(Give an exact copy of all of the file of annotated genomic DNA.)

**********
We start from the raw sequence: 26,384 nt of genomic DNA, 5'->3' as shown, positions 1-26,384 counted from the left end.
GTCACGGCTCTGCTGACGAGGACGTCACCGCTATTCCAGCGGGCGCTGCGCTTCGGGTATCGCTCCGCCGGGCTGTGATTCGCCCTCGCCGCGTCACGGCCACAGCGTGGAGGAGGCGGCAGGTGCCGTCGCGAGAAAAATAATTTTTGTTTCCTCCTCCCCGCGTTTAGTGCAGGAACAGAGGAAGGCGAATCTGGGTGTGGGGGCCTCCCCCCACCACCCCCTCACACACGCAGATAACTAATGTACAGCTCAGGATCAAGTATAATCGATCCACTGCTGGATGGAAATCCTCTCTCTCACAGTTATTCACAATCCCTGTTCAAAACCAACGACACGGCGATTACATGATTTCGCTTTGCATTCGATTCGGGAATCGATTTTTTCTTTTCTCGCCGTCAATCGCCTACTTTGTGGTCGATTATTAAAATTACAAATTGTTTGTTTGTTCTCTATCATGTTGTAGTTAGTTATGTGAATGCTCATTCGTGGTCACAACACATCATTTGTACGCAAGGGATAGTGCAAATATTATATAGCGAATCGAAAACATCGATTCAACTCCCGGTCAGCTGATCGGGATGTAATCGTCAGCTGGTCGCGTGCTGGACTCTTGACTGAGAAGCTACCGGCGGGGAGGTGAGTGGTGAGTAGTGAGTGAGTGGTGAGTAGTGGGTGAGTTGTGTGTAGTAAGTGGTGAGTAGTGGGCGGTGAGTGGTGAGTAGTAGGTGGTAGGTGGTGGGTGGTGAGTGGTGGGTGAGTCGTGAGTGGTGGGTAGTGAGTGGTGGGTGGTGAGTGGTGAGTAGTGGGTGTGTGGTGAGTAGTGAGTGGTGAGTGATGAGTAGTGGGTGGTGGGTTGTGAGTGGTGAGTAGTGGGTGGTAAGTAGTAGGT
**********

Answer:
We start from the raw sequence: 26,384 nt of genomic DNA, 5'->3' as shown, positions 1-26,384 counted from the left end.
GTCACGGCTCTGCTGACGAGGACGTCACCGCTATTCCAGCGGGCGCTGCGCTTCGGGTATCGCTCCGCCGGGCTGTGATTCGCCCTCGCCGCGTCACGGCCACAGCGTGGAGGAGGCGGCAGGTGCCGTCGCGAGAAAAATAATTTTTGTTTCCTCCTCCCCGCGTTTAGTGCAGGAACAGAGGAAGGCGAATCTGGGTGTGGGGGCCTCCCCCCACCACCCCCTCACACACGCAGATAACTAATGTACAGCTCAGGATCAAGTATAATCGATCCACTGCTGGATGGAAATCCTCTCTCTCACAGTTATTCACAATCCCTGTTCAAAACCAACGACACGGCGATTACATGATTTCGCTTTGCATTCGATTCGGGAATCGATTTTTTCTTTTCTCGCCGTCAATCGCCTACTTTGTGGTCGATTATTAAAATTACAAATTGTTTGTTTGTTCTCTATCATGTTGTAGTTAGTTATGTGAATGCTCATTCGTGGTCACAACACATCATTTGTACGCAAGGGATAGTGCAAATATTATATAGCGAATCGAAAACATCGATTCAACTCCCGGTCAGCTGATCGGGATGTAATCGTCAGCTGGTCGCGTGCTGGACTCTTGACTGAGAAGCTACCGGCGGGGAGGTGAGTGGTGAGTAGTGAGTGAGTGGTGAGTAGTGGGTGAGTTGTGTGTAGTAAGTGGTGAGTAGTGGGCGGTGAGTGGTGAGTAGTAGGTGGTAGGTGGTGGGTGGTGAGTGGTGGGTGAGTCGTGAGTGGTGGGTAGTGAGTGGTGGGTGGTGAGTGGTGAGTAGTGGGTGTGTGGTGAGTAGTGAGTGGTGAGTGATGAGTAGTGGGTGGTGGGTTGTGAGTGGTGAGTAGTGGGTGGTAAGTAGTAGGT